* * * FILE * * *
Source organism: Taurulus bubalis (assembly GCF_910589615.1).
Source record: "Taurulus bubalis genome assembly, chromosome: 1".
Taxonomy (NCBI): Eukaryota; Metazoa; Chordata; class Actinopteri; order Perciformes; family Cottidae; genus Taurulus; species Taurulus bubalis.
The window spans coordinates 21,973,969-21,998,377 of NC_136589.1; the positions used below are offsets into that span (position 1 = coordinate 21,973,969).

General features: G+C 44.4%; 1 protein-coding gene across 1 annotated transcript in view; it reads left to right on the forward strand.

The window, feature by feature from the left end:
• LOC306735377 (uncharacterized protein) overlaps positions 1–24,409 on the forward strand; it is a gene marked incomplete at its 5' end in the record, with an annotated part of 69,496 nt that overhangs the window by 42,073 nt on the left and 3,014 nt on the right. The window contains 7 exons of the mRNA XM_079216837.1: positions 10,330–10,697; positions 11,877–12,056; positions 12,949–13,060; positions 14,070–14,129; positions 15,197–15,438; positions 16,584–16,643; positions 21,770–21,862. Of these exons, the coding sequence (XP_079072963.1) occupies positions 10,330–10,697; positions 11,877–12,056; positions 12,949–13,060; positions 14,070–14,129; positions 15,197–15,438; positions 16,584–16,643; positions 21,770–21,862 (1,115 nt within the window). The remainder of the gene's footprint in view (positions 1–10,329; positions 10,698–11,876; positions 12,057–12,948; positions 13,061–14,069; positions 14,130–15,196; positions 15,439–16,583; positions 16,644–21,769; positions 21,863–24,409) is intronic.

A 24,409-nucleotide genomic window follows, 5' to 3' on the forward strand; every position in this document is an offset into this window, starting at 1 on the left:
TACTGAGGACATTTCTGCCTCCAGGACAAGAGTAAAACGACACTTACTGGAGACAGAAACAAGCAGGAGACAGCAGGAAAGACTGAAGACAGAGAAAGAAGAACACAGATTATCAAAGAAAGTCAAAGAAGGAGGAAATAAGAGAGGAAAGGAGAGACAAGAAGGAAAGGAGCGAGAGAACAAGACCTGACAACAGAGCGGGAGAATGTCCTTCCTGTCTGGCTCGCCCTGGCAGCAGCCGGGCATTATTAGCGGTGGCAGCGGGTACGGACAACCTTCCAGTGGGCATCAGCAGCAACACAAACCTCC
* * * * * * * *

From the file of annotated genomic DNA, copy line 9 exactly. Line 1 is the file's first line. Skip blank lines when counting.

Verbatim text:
TACTGAGGACATTTCTGCCTCCAGGACAAGAGTAAAACGACACTTACTGGAGACAGAAACAAGCAGGAGACAGCAGGAAAGACTGAAGACAGAGAAAGAAGAACACAGATTATCAAAGAAAGTCAAAGAAGGAGGAAATAAGAGAGGAAAGGAGAGACAAGAAGGAAAGGAGCGAGAGAACAAGACCTGACAACAGAGCGGGAGAATGTCCTTCCTGTCTGGCTCGCCCTGGCAGCAGCCGGGCATTATTAGCGGTGGCAGCGGGTACGGACAACCTTCCAGTGGGCATCAGCAGCAACACAAACCTCC